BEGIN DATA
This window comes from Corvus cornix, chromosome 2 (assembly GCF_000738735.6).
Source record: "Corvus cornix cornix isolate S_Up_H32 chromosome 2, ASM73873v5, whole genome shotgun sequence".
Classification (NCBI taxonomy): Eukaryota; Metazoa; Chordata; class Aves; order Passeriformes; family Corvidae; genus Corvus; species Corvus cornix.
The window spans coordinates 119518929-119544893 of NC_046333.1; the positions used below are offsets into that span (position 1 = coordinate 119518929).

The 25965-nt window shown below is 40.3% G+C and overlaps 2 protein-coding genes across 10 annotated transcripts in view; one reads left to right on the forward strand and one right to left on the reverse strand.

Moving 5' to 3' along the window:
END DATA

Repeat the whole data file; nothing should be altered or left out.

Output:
This window comes from Corvus cornix, chromosome 2 (assembly GCF_000738735.6).
Source record: "Corvus cornix cornix isolate S_Up_H32 chromosome 2, ASM73873v5, whole genome shotgun sequence".
Classification (NCBI taxonomy): Eukaryota; Metazoa; Chordata; class Aves; order Passeriformes; family Corvidae; genus Corvus; species Corvus cornix.
The window spans coordinates 119518929-119544893 of NC_046333.1; the positions used below are offsets into that span (position 1 = coordinate 119518929).

The 25965-nt window shown below is 40.3% G+C and overlaps 2 protein-coding genes across 10 annotated transcripts in view; one reads left to right on the forward strand and one right to left on the reverse strand.

Moving 5' to 3' along the window: